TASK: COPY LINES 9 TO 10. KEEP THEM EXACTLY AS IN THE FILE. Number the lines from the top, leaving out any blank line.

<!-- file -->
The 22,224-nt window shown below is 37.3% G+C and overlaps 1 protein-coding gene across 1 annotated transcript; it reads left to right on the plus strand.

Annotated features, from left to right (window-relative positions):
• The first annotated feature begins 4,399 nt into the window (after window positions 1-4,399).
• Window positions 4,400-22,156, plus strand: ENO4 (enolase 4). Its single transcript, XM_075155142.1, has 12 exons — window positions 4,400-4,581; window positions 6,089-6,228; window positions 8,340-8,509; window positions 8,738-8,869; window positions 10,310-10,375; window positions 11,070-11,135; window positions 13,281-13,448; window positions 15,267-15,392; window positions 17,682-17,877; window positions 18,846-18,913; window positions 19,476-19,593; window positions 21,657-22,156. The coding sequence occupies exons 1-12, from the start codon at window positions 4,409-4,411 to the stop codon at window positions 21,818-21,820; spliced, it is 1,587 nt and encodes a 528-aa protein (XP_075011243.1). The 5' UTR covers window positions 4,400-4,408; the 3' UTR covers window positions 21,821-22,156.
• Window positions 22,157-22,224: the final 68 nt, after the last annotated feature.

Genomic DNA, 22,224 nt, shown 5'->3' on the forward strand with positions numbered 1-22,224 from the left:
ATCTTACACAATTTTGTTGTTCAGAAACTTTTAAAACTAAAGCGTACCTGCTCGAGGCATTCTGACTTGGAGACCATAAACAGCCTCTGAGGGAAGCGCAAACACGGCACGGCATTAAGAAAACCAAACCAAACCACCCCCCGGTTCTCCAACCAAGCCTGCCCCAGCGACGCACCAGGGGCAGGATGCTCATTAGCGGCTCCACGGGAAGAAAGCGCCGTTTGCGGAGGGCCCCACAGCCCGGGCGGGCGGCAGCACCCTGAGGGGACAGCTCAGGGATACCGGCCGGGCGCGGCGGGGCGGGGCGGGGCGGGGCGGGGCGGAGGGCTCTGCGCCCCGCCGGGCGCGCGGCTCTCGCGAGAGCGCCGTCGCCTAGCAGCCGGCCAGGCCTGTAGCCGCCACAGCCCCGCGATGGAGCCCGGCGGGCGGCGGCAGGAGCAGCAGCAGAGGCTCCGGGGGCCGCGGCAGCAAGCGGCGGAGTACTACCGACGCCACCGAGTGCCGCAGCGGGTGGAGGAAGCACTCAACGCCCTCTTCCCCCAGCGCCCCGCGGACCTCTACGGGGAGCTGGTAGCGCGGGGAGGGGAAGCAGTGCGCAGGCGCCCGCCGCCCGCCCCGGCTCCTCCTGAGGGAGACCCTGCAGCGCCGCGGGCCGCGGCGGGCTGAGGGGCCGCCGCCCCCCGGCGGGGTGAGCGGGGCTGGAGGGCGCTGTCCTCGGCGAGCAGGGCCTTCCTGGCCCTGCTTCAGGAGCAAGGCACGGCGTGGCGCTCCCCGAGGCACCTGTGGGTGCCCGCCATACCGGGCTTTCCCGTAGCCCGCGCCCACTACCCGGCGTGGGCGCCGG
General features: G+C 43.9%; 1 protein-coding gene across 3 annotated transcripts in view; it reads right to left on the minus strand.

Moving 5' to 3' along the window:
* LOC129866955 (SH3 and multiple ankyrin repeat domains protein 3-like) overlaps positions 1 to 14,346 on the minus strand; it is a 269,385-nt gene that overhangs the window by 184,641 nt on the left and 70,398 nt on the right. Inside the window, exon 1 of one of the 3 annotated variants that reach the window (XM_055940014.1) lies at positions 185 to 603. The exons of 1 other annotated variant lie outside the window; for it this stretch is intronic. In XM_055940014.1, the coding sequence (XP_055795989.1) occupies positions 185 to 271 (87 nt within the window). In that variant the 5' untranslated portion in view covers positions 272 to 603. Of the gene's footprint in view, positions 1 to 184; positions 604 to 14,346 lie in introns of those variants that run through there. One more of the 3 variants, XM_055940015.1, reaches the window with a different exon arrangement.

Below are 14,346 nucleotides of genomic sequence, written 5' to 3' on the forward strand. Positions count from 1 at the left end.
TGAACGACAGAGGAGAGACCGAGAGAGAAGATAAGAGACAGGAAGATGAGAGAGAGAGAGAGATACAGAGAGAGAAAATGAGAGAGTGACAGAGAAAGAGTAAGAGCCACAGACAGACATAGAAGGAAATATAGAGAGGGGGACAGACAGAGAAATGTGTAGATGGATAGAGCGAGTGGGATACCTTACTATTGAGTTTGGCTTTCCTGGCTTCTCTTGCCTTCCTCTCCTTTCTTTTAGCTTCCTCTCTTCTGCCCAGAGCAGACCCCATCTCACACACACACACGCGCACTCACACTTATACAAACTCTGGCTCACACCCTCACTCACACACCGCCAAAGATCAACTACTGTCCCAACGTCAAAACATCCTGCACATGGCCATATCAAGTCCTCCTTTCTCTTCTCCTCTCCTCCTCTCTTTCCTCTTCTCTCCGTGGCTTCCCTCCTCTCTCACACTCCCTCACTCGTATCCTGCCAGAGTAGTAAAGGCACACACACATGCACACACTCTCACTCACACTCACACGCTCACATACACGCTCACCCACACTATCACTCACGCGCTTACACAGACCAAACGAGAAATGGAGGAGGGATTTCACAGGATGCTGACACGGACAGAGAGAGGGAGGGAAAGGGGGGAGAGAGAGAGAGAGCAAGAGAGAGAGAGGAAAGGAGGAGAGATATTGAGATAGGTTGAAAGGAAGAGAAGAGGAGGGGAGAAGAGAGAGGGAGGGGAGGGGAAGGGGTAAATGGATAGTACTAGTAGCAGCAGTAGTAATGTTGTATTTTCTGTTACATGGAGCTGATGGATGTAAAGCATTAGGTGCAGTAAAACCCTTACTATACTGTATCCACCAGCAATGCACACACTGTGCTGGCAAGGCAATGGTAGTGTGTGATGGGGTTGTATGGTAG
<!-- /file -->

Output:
Moving 5' to 3' along the window:
* LOC129866955 (SH3 and multiple ankyrin repeat domains protein 3-like) overlaps positions 1 to 14,346 on the minus strand; it is a 269,385-nt gene that overhangs the window by 184,641 nt on the left and 70,398 nt on the right. Inside the window, exon 1 of one of the 3 annotated variants that reach the window (XM_055940014.1) lies at positions 185 to 603. The exons of 1 other annotated variant lie outside the window; for it this stretch is intronic. In XM_055940014.1, the coding sequence (XP_055795989.1) occupies positions 185 to 271 (87 nt within the window). In that variant the 5' untranslated portion in view covers positions 272 to 603. Of the gene's footprint in view, positions 1 to 184; positions 604 to 14,346 lie in introns of those variants that run through there. One more of the 3 variants, XM_055940015.1, reaches the window with a different exon arrangement.